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Book Reviews

Observations of an Immigrant from Africa

Making the Cut in the USA

Reviewed by

Sincerity and humor add insight to these dialogues on the immigrant experience.

This sixty-four-year-old doctor and father certainly has seen life from a number of widely varying perspectives. Born in South Africa, Gideon Naudé made the difficult decision to relocate his professional career and family thousands of miles across the globe. Observations of an Immigrant From Africa is an absorbing and original tribute from an outside perspective, with a host of entertaining anecdotes and curmudgeonly charm. This risk-taking memoir-cum-commentary will linger in the memory while honestly conveying the mixture of lively intellect, the desire for a good life, and the determination to help others that drew the author to the medical profession.

Having sacrificed a prosperous lifestyle, a secure and rewarding work life, as well as networks of extended family and friends, Naudé nonetheless has found a lot to like in his adopted home and believes firmly (and gratefully) that America really is “the land of the free.” However, he finds it disheartening that so many who grew up here—his “American” children included—either don’t appreciate the benefits of living in the United States, have never grasped how many others yearn for a similar degree of freedom, or simply take it all for granted.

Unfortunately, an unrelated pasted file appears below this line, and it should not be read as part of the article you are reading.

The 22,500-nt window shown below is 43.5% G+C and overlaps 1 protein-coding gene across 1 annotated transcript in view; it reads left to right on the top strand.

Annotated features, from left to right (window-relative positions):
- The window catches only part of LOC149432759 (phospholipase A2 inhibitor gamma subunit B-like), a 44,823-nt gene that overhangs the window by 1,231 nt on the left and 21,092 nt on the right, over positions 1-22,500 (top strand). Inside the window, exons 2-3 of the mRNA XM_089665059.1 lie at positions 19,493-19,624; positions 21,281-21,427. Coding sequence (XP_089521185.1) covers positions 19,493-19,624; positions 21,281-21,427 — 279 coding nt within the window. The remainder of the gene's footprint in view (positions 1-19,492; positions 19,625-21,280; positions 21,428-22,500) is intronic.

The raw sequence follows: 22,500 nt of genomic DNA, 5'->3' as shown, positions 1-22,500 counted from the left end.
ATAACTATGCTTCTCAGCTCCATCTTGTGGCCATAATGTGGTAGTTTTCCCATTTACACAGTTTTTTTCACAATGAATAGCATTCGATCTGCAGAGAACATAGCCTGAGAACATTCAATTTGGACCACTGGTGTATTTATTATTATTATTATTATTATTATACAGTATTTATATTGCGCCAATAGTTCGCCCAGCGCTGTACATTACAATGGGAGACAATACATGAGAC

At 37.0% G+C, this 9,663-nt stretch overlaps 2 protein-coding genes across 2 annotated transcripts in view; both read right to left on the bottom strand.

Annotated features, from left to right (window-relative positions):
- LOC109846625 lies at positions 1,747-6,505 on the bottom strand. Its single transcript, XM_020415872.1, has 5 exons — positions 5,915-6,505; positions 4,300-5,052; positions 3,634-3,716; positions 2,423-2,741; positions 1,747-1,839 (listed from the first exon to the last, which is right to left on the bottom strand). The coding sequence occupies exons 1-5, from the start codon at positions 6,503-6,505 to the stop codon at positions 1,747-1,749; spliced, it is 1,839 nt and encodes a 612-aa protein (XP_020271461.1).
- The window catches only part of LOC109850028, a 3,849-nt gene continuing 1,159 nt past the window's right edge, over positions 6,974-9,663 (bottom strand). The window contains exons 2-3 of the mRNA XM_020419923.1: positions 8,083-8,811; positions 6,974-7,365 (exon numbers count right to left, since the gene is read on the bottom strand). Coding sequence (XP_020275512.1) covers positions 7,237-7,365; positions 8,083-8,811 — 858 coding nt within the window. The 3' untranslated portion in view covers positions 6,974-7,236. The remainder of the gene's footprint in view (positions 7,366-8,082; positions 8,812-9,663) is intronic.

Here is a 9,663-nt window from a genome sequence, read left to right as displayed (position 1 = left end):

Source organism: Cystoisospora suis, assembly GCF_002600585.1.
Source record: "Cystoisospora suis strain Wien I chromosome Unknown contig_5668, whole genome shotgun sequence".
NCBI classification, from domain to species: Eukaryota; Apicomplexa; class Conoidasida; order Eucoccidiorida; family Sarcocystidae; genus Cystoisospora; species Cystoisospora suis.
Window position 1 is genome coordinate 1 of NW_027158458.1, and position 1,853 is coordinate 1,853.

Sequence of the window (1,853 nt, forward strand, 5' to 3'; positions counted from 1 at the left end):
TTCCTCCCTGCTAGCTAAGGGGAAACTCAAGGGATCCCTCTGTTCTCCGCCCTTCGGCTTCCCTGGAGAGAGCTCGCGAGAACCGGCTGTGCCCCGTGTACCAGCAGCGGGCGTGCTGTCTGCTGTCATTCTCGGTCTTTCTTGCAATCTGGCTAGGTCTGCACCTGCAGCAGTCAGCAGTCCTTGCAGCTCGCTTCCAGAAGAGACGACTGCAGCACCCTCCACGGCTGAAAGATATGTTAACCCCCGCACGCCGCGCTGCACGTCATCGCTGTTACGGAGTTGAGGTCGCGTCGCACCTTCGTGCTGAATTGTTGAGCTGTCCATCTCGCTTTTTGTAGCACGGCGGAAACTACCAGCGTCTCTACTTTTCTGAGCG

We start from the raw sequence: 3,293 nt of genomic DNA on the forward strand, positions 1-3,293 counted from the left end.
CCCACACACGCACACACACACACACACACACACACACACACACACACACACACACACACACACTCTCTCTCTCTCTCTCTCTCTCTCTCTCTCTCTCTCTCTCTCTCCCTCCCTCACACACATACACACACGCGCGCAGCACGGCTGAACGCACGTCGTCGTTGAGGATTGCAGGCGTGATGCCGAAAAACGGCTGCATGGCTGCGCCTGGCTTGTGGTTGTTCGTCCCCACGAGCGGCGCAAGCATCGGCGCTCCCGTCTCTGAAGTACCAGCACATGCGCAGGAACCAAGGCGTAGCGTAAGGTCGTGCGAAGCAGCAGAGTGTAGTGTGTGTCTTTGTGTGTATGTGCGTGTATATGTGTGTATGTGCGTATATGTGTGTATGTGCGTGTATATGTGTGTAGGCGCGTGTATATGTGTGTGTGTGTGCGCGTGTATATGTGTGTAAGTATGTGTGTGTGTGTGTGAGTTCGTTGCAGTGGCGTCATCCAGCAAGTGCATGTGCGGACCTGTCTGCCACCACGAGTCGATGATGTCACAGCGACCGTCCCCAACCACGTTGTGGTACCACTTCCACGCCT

Rather than write a straightforward manifesto, Naudé presents a series of true-to-life dialogues, some actual, some simulated, some composite, that he has had with various individuals, ranging from a chat on gun control to an exchange about welfare and benefits. This stylistic device could be cumbersome and distracting in less skillful hands, but, overall, the author is deft at keeping the narrative flowing. Imagine, if you will, a South African James Herriot who made his way to America and found much to like in its political principles.

Some more progressive readers might flinch at the author’s perspective on how misguided kindness and woolly notions of inclusiveness can damage society overall—sometimes, he purports, as much as malice or greed. However, the author’s flinty integrity and on-the-level style never gets shrill or crosses into polemical mudslinging. Furthermore, it’s refreshing to hear a medical practitioner’s take on his patients and fellow doctors alike, acknowledging equally the heroes and the duds. This work demonstrates that the good doctor is an excellent humorist with a knack for telling a story.

Idiosyncratic, unpredictable, and highly entertaining, Observations may be overlong on occasion, especially in the author’s recounting of his early professional years. Some of the background may have been better communicated through flashbacks or brief asides.

Naudé’s sincerity and willingness to poke fun at himself mean his discourse on America as a society is by no means a dry screed, as it contains quite a few laughs along the way. Parents will especially appreciate the accurate portrayal of banter between generations.

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